Demonetisation: Foreign tourists hit hard | mumbai news | Hindustan Times
Today in New Delhi, India
Oct 23, 2017-Monday
-°C
New Delhi
  • Humidity
    -
  • Wind
    -

Demonetisation: Foreign tourists hit hard

The process of changing currency is more difficult for tourists.

mumbai Updated: Nov 29, 2016 12:25 IST
Akash Sakaria
Foreigners and tourists coming to Mumbai are facing a tough time due to the demonetisation row, but are more concerned about the local citizens.
Foreigners and tourists coming to Mumbai are facing a tough time due to the demonetisation row, but are more concerned about the local citizens.(Pratik Chorge/HT PHOTO)

Even after 20 days of the ban on high-denomination currency imposed by the Prime Minister, tourists were a part of the serpentine queues outside Mumbai ATMs and banks.

Foreigners and tourists coming to Mumbai are facing a tough time due to the demonetisation row, but are more concerned about the local citizens.

“We will be staying here only for some weeks. But it’s the citizens I am worried about who wait for hours on a daily basis,” said Bianca Patrizia Ronayne, a South African tourist waiting outside a Colaba bank. “But the country is taking such a big step, so we should not look the horse in the mouth,” she added.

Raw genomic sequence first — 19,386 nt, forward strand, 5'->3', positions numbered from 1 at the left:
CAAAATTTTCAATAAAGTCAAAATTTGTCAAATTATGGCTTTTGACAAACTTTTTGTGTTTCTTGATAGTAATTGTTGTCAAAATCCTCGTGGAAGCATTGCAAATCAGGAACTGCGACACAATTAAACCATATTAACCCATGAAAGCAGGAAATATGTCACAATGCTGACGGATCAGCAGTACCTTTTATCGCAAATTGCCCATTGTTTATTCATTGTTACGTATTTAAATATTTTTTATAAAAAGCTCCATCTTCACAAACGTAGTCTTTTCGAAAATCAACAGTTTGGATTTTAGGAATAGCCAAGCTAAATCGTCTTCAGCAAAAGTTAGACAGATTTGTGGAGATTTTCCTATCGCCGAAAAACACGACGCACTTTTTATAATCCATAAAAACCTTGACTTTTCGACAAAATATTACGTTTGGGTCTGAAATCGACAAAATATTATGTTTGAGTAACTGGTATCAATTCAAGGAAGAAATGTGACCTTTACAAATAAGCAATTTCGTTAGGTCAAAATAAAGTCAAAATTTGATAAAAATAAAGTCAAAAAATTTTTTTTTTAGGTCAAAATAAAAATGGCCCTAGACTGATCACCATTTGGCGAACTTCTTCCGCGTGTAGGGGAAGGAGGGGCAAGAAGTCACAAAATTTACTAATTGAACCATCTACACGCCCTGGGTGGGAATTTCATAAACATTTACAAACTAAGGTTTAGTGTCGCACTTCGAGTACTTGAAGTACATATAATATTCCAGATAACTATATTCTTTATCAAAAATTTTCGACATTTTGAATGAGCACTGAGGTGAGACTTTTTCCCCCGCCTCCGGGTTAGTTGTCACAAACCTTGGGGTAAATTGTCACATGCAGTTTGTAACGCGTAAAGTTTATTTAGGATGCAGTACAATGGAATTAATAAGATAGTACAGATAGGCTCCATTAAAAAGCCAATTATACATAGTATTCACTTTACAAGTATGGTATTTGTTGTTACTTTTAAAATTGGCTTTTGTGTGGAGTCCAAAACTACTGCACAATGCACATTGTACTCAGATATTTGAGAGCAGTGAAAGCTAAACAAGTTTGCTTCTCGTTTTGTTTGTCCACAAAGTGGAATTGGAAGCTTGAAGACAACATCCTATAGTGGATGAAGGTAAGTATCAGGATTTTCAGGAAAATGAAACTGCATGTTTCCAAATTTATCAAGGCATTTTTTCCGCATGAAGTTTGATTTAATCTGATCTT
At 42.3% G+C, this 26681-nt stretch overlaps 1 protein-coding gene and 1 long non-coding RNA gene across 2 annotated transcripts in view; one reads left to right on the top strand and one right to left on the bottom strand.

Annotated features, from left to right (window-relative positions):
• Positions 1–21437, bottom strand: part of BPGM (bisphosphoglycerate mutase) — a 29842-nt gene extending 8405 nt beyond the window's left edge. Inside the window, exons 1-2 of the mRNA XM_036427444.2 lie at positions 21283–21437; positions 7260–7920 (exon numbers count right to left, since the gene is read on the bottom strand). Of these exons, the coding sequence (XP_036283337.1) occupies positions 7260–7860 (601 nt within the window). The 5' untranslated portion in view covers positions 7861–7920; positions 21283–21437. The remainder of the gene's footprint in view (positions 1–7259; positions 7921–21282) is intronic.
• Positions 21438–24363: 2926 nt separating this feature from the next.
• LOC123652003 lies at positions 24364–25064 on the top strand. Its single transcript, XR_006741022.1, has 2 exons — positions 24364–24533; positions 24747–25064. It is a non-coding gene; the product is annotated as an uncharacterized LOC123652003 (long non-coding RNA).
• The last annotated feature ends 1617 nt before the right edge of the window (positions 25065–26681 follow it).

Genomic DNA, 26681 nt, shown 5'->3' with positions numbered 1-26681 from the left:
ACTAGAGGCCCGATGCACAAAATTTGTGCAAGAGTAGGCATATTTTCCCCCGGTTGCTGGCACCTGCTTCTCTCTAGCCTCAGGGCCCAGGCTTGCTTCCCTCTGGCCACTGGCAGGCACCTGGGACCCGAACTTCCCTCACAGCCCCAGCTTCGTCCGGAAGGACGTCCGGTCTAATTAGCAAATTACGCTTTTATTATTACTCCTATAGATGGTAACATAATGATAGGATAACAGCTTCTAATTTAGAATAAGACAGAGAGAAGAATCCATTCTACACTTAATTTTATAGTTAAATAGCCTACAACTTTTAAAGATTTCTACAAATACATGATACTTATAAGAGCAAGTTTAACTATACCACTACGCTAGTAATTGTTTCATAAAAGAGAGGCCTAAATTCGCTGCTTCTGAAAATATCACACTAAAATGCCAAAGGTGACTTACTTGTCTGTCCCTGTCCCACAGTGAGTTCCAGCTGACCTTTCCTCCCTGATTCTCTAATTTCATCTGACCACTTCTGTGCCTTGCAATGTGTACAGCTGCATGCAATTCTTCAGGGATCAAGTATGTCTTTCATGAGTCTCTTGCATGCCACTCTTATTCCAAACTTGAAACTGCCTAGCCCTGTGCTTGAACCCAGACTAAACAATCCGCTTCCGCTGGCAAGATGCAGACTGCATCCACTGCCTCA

The process of changing currency is more difficult for tourists, explains Ronayne. “We have to first stand in a queue to ask our bank to convert dollars or pounds into rupees, which is always the highest currencies. Then we have to stand in another line to convert those high denomination notes into new ones.”

“I am in the country for over three weeks and only had notes of high denominations. I had no choice but to wait for six hours the next day in a bank to exchange Rs 2,500,” said Leigh Cuen, an American tourist who has taken to austerity measures to save for her Goa trip next weekend.

Cuen, who waited outside a Fort bank ATM, added that her father called his Indian friend in Delhi and sought help. “That Indian guy called his friend in Mumbai who lent me some legal money to make petty purchases and pay for my hotel and food,” she adds.

Foreigners who had planned their holidays in advance were caught unaware after the sudden ban on high currency notes.

Manon Regnier, a Frenchwoman, had come down all the way for her Indian teacher’s wedding. “It was embarrassing for me to ask for money from the wedding family since my exchange was done in high denominations,” she said, adding, “But I gauged that probably some revolutionary change was going on in the country.” Manon was waiting outside a Yes Bank branch in Colaba.

Another tourist from Germany was also surprised to hear about the currency ban. “I just came to India and two days later I hear people saying highest currencies are banned. My next destination is Goa and I heard people say one can even exchange old notes into new ones,” said 22-year-old Julius Reuter, who waited next to a closed ATM in Nariman Point.